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CRIME

Sweden arrests two women linked to Islamic State

Two women linked to the Islamic State group were arrested by Swedish police after they flew back from Syria.

Sweden arrests two women linked to Islamic State
Three women and their six children landed at Arlanda Airport in Sweden on Monday after they were deported from Syria. Photo: Fredrik Persson/TT

Stockholm police spokesman Ola Österling said the prosecutor leading the investigation into the two women had ordered their arrest.

“We executed that decision when the plane arrived in Stockholm in the afternoon,” Österling told AFP. A third woman had been taken in for questioning, he added.

A statement from the Prosecution Authority Monday said multiple investigations were under way against men and women returning from areas that had been controlled by the Islamic State group (Isis or IS).

“The international crimes that are relevant for people for people returning from Isis-controlled areas are war crimes, genocide and crimes against humanity,” public prosecutor Reena Devgun said in the statement.

“Sweden has an international committment to investigate and prosecute these crimes,” she added.

The Prosecution Authority added that it could not comment on individual cases or the number of investigations under way.

But public broadcaster SVT reported that at least one of the women arrested was being investigated for war crimes, genocide and crimes against humanity.

SVT also reported that the women who had returned Monday had been staying in camps in northern Syria but had been deported by Kurdish authorities after deciding they did not have enough evidence to prosecute them.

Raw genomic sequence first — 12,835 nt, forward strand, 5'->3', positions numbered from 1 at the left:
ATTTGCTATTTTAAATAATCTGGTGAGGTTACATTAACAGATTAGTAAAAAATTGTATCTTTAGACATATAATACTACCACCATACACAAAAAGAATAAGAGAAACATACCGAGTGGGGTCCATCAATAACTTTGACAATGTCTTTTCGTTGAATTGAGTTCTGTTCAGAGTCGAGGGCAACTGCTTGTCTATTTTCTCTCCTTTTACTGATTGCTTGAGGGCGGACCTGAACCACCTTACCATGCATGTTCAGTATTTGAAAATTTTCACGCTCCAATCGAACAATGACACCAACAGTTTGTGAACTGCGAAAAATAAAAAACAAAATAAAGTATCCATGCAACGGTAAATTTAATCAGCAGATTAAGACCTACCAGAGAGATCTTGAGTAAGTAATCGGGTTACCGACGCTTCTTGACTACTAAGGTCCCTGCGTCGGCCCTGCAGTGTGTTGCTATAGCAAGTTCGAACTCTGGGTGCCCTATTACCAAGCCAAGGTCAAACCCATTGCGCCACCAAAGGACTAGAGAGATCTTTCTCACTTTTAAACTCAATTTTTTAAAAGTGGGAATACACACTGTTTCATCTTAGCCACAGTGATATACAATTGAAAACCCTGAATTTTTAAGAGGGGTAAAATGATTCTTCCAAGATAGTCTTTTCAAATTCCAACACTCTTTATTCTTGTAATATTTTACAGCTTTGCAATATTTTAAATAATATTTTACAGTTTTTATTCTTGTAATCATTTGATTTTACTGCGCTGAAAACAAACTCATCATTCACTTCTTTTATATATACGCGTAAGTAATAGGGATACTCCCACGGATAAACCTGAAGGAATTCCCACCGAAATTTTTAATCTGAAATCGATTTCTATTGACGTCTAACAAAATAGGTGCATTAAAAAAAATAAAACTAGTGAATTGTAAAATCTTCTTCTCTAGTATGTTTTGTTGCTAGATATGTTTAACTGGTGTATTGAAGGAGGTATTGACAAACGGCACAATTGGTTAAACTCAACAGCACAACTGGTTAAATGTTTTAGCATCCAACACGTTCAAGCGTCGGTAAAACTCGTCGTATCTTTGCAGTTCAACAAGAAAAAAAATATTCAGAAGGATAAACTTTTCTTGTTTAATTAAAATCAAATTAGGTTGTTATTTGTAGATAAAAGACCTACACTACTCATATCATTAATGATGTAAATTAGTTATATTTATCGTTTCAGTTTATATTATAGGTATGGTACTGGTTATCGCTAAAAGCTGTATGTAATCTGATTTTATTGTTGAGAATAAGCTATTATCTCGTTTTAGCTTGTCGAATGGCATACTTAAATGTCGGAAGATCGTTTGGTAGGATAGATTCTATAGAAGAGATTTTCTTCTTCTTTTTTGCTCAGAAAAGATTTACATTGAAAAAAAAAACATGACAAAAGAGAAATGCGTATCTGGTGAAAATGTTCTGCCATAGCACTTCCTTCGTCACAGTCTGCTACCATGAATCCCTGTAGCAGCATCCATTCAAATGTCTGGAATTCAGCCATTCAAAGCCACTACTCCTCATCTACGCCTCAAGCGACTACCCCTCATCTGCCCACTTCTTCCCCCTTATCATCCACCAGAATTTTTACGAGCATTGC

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CRIME

Swedish court clears former Swedbank CEO of fraud charges

Birgitte Bonnesen, a former CEO of Swedish bank Swedbank, has been acquitted of charges of fraud and sharing insider information.

Swedish court clears former Swedbank CEO of fraud charges

The ruling from the Stockholm District Court comes four years after the eruption of a money laundering scandal implicating the bank.

In 2019, Swedish public service broadcaster SVT alleged that at least 40 billion kronor (equivalent at the time to $4.4 billion) of suspicious and high-risk transactions had been channelled to Baltic countries, notably Estonia, from Swedbank accounts.

The revelations, which saw the bank’s share price crumble, rendered Bonnesen’s position untenable and she was fired.

Sweden’s financial regulator the following year fined the bank some 360 million euros and warned it to follow anti-money laundering laws.

Prosecutors later charged Bonnesen, accusing her of “intentionally or by aggravated negligence” providing false or misleading information about the steps the bank had taken to prevent and detect suspected money laundering.

Bonnesen, who risked two years in prison, denied all of the charges against her.

The court said that while some of the statements the former CEO made to media outlets had been “unclear and incomplete”, they did not amount to fraud.

“For criminal liability, it is not enough for someone to make a false statement or omit key information,” judge Malou Lindblom said, adding that any statement needed to be sufficient to influence recipients “in a certain direction”.

Bonnesen was also cleared of charges of revealing insider information by informing the bank’s main owners that the investigative documentary was coming.

The court said the former CEO had only revealed what she believed the documentary would cover, which was deemed too “imprecise” to be considered insider information.

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